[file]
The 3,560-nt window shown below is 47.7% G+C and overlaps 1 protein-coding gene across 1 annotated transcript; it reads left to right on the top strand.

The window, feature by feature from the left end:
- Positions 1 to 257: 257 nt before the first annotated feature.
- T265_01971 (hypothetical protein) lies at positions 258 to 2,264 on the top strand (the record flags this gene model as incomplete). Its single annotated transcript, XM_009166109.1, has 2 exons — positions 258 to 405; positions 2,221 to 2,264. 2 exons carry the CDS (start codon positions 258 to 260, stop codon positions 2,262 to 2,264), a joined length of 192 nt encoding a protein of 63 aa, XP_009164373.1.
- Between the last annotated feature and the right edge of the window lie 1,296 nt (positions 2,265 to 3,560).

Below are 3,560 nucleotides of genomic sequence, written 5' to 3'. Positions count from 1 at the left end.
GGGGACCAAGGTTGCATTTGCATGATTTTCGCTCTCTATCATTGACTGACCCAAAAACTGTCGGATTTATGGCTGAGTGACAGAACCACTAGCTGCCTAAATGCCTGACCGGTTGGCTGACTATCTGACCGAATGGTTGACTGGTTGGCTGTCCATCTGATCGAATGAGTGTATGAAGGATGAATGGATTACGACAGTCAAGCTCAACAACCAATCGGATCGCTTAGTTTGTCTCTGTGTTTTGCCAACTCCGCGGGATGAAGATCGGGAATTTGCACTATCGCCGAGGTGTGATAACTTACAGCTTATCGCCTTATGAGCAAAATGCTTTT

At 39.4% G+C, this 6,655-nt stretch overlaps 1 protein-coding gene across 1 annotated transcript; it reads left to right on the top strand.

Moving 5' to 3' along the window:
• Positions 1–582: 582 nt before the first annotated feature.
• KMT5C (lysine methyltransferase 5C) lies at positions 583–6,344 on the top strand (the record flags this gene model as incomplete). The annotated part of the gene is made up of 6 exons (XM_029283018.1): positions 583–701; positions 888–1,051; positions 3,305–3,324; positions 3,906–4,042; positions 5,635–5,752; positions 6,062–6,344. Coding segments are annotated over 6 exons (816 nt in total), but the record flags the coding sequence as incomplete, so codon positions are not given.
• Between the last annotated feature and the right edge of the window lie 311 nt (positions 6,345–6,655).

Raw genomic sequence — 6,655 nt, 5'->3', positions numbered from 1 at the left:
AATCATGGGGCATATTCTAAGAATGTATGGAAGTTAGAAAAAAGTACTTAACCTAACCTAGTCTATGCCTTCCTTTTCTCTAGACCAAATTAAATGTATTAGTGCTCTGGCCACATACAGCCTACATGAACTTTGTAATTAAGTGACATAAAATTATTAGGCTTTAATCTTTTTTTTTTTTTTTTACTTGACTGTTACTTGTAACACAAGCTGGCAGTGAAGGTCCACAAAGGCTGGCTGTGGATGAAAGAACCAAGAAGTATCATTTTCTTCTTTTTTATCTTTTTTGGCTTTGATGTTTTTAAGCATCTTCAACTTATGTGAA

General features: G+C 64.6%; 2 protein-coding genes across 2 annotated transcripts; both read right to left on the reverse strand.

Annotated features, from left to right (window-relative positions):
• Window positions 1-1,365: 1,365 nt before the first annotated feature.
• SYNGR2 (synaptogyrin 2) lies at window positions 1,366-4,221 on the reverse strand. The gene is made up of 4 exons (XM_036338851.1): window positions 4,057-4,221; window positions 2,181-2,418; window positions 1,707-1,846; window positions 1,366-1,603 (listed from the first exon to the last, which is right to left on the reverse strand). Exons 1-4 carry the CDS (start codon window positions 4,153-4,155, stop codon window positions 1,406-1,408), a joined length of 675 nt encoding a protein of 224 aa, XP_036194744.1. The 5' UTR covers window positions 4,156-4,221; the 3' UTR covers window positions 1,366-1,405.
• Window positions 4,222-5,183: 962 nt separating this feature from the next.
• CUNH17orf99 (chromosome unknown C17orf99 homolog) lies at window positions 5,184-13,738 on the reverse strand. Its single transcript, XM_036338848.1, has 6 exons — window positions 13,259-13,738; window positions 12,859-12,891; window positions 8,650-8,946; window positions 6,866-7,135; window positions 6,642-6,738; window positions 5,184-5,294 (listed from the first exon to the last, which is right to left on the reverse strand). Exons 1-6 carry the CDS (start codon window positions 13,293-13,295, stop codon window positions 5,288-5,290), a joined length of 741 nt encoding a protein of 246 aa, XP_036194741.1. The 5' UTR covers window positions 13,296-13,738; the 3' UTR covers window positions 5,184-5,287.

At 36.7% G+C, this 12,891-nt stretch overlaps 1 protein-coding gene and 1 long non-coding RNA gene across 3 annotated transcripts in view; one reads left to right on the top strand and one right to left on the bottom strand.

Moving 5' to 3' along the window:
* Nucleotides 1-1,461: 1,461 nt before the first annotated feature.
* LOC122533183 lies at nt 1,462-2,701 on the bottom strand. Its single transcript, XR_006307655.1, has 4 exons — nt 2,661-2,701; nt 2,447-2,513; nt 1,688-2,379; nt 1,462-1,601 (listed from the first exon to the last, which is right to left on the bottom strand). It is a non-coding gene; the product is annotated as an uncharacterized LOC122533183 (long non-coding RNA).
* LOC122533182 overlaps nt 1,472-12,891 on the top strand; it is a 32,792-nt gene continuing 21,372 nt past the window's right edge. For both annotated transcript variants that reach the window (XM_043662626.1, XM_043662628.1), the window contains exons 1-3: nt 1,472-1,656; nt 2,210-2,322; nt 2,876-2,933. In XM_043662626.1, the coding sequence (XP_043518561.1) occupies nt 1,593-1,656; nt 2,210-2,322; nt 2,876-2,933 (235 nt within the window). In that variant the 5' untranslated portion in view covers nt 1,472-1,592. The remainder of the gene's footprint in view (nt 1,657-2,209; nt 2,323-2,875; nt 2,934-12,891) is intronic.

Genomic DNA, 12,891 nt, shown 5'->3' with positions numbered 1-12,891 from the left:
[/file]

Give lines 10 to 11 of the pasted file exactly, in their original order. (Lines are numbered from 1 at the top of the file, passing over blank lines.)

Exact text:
• Positions 1–582: 582 nt before the first annotated feature.
• KMT5C (lysine methyltransferase 5C) lies at positions 583–6,344 on the top strand (the record flags this gene model as incomplete). The annotated part of the gene is made up of 6 exons (XM_029283018.1): positions 583–701; positions 888–1,051; positions 3,305–3,324; positions 3,906–4,042; positions 5,635–5,752; positions 6,062–6,344. Coding segments are annotated over 6 exons (816 nt in total), but the record flags the coding sequence as incomplete, so codon positions are not given.